Within the repositories community we often talk about how to encourage faculty to self-archive their works. We also talk about the problems with repositories, and how repositories are not yet part of the daily toolkit of faculty. In an attempt to see whether bringing these two problems together by allowing faculty to deposit from within a tool that many do use on a daily basis, as part of the JISC funded ‘SWORD 2‘ project I have now created a Facebook repository deposit application.
For the uninitiated, Facebook is a social networking site, where users add other users as ‘friends’, congregate in groups based on their activities and interests, and update the site with small parts of their daily life (uploading photos, saying what they have been up to that day, sending messages to old class mates etc). Snippets of updates from friends are aggregated on the home page of a user so that they can see what their friends have been up to recently. Users are also able to comment on the activities of their friends. Facebook has for some become a site with as much importance as email when it comes to checking messages and updates and interacting with friends and colleagues.
Should we and could we try to leverage this type of system to help populate our repositories?
Being able to deposit from within a site such as Facebook would enable what I’m going to call the Social Deposit. What does a social deposit look like? Well, it has the following characteristics:
- It takes place within a social networking type site such as Facebook.
- The deposit is performed by the author of a work, not a third party.
- Once the deposit has taken place, messages and updates are provided stating that the user has performed the deposit.
- Friends and colleagues of the depositor will see that a deposit has taken place, and can read what has been deposited if they want to.
- Friends and colleagues of the depositor can comment on the deposit.
So the social deposit takes place within the online social surroundings of a depositor, rather than from within a repository. By doing so, the depositor can leverage the power of their social networks so that their friends and colleagues can be informed about the deposit.
One of the features of social networking sites that encourages their use is the ability for third parties to write applications that can be used from within them. So it seemed an obvious place to start an investigation into the potential of the social deposit. Hence the SWORDAPP Facebook Repository Deposit Tool was born. So how does it work? I’ll talk you through a deposit in Facebook:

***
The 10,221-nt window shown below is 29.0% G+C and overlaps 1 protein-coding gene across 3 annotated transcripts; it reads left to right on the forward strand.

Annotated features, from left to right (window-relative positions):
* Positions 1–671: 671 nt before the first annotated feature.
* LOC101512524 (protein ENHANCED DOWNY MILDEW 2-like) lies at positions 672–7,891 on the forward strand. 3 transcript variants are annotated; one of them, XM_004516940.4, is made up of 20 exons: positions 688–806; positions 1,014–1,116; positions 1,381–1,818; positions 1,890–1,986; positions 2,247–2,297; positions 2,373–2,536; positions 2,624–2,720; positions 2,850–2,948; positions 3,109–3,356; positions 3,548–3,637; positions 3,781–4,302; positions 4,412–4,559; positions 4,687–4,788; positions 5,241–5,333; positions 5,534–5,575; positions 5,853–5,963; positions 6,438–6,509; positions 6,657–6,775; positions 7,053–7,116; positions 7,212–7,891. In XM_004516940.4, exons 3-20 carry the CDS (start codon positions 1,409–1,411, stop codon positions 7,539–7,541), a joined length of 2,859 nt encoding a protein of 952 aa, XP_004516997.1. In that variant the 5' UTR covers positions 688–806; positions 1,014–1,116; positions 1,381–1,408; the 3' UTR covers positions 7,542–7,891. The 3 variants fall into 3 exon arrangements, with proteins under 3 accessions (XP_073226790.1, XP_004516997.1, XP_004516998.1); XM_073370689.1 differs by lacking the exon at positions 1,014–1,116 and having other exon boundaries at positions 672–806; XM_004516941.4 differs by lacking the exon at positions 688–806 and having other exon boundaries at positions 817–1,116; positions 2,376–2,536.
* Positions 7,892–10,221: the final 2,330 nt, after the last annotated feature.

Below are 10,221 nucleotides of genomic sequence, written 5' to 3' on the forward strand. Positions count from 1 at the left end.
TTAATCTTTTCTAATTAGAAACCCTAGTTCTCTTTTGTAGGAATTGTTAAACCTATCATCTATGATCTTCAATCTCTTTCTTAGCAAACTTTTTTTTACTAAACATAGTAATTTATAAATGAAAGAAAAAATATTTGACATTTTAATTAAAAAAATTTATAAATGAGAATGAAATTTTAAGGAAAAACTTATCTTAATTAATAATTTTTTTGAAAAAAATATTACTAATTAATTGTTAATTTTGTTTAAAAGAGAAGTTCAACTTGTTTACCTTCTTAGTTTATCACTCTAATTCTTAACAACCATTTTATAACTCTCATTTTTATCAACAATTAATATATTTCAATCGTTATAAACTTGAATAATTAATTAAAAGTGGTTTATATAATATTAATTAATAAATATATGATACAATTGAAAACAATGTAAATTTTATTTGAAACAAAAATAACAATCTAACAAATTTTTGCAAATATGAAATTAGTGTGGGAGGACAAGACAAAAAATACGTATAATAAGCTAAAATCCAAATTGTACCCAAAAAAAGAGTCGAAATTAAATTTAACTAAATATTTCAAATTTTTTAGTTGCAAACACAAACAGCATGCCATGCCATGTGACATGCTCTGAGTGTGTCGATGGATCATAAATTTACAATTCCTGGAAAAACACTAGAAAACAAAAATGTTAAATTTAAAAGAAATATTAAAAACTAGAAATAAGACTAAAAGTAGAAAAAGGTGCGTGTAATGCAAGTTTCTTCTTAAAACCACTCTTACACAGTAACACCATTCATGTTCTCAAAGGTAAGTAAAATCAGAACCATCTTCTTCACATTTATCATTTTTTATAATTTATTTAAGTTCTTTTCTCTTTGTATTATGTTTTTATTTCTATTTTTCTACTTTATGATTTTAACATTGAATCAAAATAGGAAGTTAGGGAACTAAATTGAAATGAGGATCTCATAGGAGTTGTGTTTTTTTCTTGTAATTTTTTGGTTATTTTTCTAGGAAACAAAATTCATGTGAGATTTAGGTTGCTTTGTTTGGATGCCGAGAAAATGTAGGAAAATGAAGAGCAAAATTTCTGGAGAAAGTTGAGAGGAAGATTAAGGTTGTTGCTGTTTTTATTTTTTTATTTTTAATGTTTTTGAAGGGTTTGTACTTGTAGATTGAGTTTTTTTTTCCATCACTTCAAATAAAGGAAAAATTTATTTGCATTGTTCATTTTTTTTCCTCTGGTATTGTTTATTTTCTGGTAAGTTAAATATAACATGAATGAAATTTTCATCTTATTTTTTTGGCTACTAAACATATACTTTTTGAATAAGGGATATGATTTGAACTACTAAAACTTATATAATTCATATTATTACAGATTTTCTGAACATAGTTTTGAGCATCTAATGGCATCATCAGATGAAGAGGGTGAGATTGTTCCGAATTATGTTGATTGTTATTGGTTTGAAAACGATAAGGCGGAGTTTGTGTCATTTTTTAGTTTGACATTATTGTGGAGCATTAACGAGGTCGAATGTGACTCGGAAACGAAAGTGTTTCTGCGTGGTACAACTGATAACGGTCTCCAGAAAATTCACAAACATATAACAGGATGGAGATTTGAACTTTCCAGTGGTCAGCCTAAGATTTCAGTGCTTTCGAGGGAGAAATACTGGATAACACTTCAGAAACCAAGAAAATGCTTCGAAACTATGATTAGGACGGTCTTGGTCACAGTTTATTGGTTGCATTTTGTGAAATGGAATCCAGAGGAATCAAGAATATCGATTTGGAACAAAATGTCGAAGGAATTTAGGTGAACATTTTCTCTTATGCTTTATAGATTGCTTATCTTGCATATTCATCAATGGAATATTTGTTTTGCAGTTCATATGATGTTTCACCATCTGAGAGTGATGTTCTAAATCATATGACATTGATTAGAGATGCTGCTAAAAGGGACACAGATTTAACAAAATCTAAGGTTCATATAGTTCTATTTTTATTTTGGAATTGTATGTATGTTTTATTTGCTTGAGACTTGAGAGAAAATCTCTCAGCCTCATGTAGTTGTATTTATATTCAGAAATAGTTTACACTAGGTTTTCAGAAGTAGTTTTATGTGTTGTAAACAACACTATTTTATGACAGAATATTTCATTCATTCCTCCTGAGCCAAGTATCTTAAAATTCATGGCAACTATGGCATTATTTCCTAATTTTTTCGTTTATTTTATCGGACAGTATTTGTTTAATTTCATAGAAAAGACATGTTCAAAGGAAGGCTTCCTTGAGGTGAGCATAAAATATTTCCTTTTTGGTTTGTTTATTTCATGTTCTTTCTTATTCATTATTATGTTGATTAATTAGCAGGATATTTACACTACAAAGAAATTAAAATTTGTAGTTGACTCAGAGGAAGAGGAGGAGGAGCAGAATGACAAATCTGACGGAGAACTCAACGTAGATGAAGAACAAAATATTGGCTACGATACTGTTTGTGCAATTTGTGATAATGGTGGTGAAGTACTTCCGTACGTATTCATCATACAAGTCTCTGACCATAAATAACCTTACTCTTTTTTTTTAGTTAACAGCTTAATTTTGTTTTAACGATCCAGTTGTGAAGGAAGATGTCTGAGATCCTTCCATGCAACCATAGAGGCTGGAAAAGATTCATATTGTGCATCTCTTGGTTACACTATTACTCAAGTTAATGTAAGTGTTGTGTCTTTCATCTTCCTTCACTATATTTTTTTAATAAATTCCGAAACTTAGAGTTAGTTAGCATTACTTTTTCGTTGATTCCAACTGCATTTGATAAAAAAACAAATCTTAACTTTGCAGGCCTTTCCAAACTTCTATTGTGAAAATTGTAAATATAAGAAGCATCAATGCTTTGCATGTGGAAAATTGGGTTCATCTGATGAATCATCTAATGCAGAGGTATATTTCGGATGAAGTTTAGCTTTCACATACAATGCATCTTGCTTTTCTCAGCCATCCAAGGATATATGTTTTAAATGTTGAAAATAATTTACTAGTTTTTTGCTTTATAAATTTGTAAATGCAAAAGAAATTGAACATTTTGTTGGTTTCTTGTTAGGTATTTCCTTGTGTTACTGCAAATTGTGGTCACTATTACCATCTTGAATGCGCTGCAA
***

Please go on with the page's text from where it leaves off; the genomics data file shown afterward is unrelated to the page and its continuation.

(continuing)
1) Ensure you have a Facebook account, and that you are logged in.
2) Open the SWORDAPP application by visiting http://fb.swordapp.org/ If you are prompted to grant the SWORDAPP access to your information, do so. This allows the application to know who you are, and who your friends are. By granting this, the application can show your deposits to your friends, and allow you to see the deposits of your friends.
3) Start a deposit! You can start this process by clicking on the ‘Deposit an item’ tab.
4) The first stage of the deposit requires you to select your repository, and to enter your repository username and password. If you don’t have a SWORD compliant repository, but want to try out the application, sign up for an account on our test DSpace installation. If you do so, select the ‘DSpace test server’ as your repository, and then enter your username and password.
5) Once you press ‘Next >’ the application will talk to your repository and find out a list of collections that you are allowed to deposit into. Select one of these by clicking on the relevant ‘Deposit into this collection’ link.
6) The next stage is to enter the metadata for the item you have. The user is required to enter a title, abstract, author, type of publication and whether it has been peer reviewed or not. They can optionally add another two authors, a bibliographic citation, and a link.
7) Pressing ‘Next >’ will take you to the file upload page. Use the file chooser to select the file you wish to deposit.
8 ) To complete the deposit, press the ‘Deposit’ button. Your file and the metadata will be zipped up into a deposit package, and deposited into the repository. This may take a little while depending upon the size of the file. Once the deposit has finished, you will be told what the URL of the deposited item is.
If you visit the URL, you will see your deposited item. Congratulations on performing your first social deposit!
In addition to being informed about the deposit, a message will be added to your feed stating that the deposit has taken place. Your friends and colleagues will see this in their friend feed.
Finally, by using the tabs at the top of the facebook application you can see the deposits made by your friends, and by yourself (you can hide these from your friends if you want to, by using the ‘hide’ links).
Time will tell if this method of depositing could help increase self-deposit rates, but please feel free to try out the application, discuss the potential, and highlight any problems. Please contact me or leave comments on this blog post if you have any suggestions, find any bugs, think this is a good or bad way of depositing etc. I’m currently at the SPARC repositories meeting in Baltimore, so if you want to chat about this or see a demo, come and find me. I’d be interested to hear what you think.